In discussing her work as part of the RGS-IBG ‘digital geographies’ working group symposium about 10 days ago, Gillian Rose discussed the ways in which we may or may not malign the ‘everydayness’ of photographic or image practices and why it remains necessary to study and engage with the everyday practices of meaning-making (there’s a course for this, co-convened by Gillian).

This perhaps prompts some questions about the above tweets. For example, what is it we can or might want to say about the images themselves, their circulation and how they fit into wider, everyday, meaning-making practices? The doctored image fits into a particular aesthetic of ‘memes’ and is contextualised in text in the post, which also goes for the ‘fact check’ tweet too, in a way. How do we interpret the (likely) different intentions behind the thousands of retweets of the above? How might we capture the ‘polymedia’ (following Miller et al.) lives of such images? (Is that even possible?) How might we interrogate what I’m suggesting is the ambivalence of ‘sharing’? I suggest this cannot be served by the mass analysis of image corpora (following Manovich), nor is it really reducible to the ‘attention economy’ – it’s not only about the labour of sharing or the advertising it enables. Instead, I guess what I’m fumbling towards is asking for the analysis of the circulation practices for (copies of) a single image within a network (which may or may not span different platforms).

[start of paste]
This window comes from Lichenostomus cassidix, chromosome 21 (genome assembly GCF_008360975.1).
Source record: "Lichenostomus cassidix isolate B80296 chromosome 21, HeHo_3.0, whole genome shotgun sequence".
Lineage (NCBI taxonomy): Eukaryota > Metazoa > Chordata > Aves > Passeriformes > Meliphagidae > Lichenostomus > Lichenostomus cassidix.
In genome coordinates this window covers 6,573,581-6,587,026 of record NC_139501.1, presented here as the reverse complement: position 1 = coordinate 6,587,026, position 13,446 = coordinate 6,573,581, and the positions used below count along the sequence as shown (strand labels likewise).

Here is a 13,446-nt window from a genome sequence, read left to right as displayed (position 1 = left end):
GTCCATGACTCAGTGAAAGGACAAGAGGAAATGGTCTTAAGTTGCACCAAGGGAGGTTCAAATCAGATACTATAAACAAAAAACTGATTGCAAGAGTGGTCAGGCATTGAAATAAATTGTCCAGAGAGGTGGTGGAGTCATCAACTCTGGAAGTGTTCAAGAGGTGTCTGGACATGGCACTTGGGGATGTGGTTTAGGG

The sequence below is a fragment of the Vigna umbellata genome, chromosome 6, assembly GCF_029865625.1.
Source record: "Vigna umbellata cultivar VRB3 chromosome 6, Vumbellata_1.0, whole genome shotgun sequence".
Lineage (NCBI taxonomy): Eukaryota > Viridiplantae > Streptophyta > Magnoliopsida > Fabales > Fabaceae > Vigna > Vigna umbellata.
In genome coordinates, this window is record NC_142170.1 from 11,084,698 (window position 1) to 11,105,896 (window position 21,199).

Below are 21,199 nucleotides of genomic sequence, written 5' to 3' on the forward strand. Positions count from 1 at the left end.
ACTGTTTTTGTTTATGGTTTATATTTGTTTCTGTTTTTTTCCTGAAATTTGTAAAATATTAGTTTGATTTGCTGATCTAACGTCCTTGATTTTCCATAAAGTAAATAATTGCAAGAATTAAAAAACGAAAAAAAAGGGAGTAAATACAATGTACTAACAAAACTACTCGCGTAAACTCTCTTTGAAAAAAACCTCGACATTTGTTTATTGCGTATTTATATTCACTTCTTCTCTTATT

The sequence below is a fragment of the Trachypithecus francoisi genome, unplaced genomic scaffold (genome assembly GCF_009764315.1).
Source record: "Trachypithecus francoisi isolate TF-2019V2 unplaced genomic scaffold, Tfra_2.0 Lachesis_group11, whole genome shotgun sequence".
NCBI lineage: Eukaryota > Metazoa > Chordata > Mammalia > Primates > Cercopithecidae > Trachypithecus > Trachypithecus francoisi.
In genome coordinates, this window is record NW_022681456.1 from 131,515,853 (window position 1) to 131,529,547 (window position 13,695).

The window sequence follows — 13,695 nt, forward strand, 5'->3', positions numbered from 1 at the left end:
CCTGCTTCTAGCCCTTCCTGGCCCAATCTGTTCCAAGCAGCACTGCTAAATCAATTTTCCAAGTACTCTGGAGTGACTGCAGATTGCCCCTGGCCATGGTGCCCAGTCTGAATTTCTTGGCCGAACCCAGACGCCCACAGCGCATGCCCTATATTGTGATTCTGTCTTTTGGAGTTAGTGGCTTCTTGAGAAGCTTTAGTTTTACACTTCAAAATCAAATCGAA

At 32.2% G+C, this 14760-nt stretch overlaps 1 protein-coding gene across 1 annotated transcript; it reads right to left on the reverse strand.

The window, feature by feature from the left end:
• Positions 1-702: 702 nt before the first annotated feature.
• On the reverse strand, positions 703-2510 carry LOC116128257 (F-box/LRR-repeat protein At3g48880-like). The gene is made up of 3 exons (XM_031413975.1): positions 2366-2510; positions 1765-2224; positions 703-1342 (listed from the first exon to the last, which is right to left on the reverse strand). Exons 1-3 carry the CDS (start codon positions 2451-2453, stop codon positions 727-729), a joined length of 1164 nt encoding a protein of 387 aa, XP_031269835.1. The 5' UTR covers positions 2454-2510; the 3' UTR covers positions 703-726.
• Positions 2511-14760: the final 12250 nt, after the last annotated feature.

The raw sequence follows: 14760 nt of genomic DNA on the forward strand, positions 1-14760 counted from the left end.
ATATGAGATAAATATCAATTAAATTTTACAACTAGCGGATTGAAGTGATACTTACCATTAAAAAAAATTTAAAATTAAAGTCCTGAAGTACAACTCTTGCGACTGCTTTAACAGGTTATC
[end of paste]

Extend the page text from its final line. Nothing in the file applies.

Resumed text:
The danger, I increasingly feel, is that we all-too-quickly resort to super-imposing onto these case studies our ontotheological or ideological meta-narratives – so, it may ‘really’ be about affect, neoliberalism and so on… except of course, it isn’t only about those things, and while they may be important analytical frames they may not address the questions we’re interested in, or should be, posing. I’m not saying such framings are wrong, I’m saying they’re not the only frames of analysis.